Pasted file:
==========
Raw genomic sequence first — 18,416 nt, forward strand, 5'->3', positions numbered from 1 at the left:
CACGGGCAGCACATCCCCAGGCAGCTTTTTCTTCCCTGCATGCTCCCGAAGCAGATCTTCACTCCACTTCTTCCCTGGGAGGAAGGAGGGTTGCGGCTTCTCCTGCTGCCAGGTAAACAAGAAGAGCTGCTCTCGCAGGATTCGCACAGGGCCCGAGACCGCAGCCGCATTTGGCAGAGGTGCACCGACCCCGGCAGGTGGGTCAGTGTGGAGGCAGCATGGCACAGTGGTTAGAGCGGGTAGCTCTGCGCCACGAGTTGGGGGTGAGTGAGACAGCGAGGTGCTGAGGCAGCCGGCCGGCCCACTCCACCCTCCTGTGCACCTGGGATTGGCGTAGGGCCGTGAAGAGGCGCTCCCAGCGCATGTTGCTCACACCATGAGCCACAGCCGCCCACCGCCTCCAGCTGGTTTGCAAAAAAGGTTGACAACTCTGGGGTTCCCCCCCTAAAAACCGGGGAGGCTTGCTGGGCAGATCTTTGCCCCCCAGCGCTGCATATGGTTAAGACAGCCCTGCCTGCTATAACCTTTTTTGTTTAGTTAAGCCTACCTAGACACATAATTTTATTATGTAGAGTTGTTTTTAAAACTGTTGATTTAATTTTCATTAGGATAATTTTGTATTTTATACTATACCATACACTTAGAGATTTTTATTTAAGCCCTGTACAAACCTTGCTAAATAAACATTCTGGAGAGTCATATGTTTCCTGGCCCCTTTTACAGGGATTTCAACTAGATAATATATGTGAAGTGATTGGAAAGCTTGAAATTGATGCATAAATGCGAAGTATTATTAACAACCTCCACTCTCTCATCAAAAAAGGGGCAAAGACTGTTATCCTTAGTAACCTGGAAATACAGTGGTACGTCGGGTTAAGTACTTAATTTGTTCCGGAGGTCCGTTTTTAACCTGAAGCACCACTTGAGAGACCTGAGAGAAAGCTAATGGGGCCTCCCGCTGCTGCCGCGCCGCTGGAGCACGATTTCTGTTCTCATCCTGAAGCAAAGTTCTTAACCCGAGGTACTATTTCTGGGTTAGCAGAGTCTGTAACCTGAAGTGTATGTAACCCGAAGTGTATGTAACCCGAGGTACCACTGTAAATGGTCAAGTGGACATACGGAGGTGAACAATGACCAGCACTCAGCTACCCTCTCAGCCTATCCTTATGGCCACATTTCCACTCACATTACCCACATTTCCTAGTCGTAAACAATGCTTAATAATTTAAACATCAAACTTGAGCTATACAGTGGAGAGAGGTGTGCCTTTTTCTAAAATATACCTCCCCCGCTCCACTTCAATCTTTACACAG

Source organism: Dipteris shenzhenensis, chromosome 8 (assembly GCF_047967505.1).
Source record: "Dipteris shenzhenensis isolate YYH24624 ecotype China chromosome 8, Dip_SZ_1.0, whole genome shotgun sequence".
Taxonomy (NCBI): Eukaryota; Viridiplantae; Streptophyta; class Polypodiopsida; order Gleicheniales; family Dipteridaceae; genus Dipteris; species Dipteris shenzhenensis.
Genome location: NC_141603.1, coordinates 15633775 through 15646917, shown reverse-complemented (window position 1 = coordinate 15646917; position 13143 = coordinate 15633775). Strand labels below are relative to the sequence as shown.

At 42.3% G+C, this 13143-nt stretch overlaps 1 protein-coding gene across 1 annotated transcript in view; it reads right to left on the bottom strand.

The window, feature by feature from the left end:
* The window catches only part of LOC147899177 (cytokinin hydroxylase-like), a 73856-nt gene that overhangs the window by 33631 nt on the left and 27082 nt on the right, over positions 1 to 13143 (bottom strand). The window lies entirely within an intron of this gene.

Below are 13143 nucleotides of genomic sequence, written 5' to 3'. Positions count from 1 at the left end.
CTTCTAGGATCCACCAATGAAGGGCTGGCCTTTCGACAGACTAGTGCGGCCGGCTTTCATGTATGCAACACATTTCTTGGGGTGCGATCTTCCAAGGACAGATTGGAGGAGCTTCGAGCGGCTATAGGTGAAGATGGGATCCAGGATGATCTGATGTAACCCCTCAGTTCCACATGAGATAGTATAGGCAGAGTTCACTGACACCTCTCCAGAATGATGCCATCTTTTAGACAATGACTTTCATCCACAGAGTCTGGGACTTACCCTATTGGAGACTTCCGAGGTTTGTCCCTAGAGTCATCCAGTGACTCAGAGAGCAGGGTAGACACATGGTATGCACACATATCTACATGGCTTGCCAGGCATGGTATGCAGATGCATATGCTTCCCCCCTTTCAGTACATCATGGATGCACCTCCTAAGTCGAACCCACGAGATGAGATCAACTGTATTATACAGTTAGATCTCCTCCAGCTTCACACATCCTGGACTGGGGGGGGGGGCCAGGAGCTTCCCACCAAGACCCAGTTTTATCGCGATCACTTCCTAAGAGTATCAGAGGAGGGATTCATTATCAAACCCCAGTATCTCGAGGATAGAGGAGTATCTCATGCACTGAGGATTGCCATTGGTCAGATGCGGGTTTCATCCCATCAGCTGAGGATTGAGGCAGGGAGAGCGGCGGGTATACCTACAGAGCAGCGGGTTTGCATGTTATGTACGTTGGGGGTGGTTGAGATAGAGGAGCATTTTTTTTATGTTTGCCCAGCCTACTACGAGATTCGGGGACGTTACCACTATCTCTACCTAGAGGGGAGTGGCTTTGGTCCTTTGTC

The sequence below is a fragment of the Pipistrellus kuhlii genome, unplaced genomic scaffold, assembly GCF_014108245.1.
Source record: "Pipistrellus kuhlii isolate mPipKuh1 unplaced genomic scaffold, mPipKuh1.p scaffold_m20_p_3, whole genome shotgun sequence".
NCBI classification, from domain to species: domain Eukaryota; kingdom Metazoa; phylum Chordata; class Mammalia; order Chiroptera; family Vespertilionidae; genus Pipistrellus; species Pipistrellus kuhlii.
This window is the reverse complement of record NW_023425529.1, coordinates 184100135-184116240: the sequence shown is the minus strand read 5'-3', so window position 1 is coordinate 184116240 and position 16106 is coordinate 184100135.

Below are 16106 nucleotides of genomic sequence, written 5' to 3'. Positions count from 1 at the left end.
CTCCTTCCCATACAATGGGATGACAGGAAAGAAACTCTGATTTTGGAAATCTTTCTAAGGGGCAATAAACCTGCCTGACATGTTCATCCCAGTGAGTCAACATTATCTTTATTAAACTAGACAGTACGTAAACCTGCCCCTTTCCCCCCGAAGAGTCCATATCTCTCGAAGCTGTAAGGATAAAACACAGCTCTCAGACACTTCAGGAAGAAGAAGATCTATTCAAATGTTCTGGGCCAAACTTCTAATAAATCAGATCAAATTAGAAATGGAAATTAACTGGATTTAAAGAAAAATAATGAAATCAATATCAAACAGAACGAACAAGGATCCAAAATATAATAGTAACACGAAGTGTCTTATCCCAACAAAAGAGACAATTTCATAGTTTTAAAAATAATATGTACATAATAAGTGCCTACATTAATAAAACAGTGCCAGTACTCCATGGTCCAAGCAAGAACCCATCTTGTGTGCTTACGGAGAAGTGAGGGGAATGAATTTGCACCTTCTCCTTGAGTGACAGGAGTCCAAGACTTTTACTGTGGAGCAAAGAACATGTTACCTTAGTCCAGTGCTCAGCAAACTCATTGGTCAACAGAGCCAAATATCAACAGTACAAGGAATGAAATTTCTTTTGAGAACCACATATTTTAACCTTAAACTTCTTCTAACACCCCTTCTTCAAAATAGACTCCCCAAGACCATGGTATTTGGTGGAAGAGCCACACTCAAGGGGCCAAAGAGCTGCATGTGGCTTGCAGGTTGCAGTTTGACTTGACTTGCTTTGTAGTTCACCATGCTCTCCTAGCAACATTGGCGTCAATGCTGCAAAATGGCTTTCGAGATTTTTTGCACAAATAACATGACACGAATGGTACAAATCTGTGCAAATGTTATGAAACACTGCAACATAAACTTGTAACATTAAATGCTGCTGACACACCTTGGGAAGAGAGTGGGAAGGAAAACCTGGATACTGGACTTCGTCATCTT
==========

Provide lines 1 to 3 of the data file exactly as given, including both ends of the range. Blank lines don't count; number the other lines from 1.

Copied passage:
Raw genomic sequence first — 18,416 nt, forward strand, 5'->3', positions numbered from 1 at the left:
CACGGGCAGCACATCCCCAGGCAGCTTTTTCTTCCCTGCATGCTCCCGAAGCAGATCTTCACTCCACTTCTTCCCTGGGAGGAAGGAGGGTTGCGGCTTCTCCTGCTGCCAGGTAAACAAGAAGAGCTGCTCTCGCAGGATTCGCACAGGGCCCGAGACCGCAGCCGCATTTGGCAGAGGTGCACCGACCCCGGCAGGTGGGTCAGTGTGGAGGCAGCATGGCACAGTGGTTAGAGCGGGTAGCTCTGCGCCACGAGTTGGGGGTGAGTGAGACAGCGAGGTGCTGAGGCAGCCGGCCGGCCCACTCCACCCTCCTGTGCACCTGGGATTGGCGTAGGGCCGTGAAGAGGCGCTCCCAGCGCATGTTGCTCACACCATGAGCCACAGCCGCCCACCGCCTCCAGCTGGTTTGCAAAAAAGGTTGACAACTCTGGGGTTCCCCCCCTAAAAACCGGGGAGGCTTGCTGGGCAGATCTTTGCCCCCCAGCGCTGCATATGGTTAAGACAGCCCTGCCTGCTATAACCTTTTTTGTTTAGTTAAGCCTACCTAGACACATAATTTTATTATGTAGAGTTGTTTTTAAAACTGTTGATTTAATTTTCATTAGGATAATTTTGTATTTTATACTATACCATACACTTAGAGATTTTTATTTAAGCCCTGTACAAACCTTGCTAAATAAACATTCTGGAGAGTCATATGTTTCCTGGCCCCTTTTACAGGGATTTCAACTAGATAATATATGTGAAGTGATTGGAAAGCTTGAAATTGATGCATAAATGCGAAGTATTATTAACAACCTCCACTCTCTCATCAAAAAAGGGGCAAAGACTGTTATCCTTAGTAACCTGGAAATACAGTGGTACGTCGGGTTAAGTACTTAATTTGTTCCGGAGGTCCGTTTTTAACCTGAAGCACCACTTGAGAGACCTGAGAGAAAGCTAATGGGGCCTCCCGCTGCTGCCGCGCCGCTGGAGCACGATTTCTGTTCTCATCCTGAAGCAAAGTTCTTAACCCGAGGTACTATTTCTGGGTTAGCAGAGTCTGTAACCTGAAGTGTATGTAACCCGAAGTGTATGTAACCCGAGGTACCACTGTAAATGGTCAAGTGGACATACGGAGGTGAACAATGACCAGCACTCAGCTACCCTCTCAGCCTATCCTTATGGCCACATTTCCACTCACATTACCCACATTTCCTAGTCGTAAACAATGCTTAATAATTTAAACATCAAACTTGAGCTATACAGTGGAGAGAGGTGTGCCTTTTTCTAAAATATACCTCCCCCGCTCCACTTCAATCTTTACACAG

Source organism: Dipteris shenzhenensis, chromosome 8 (assembly GCF_047967505.1).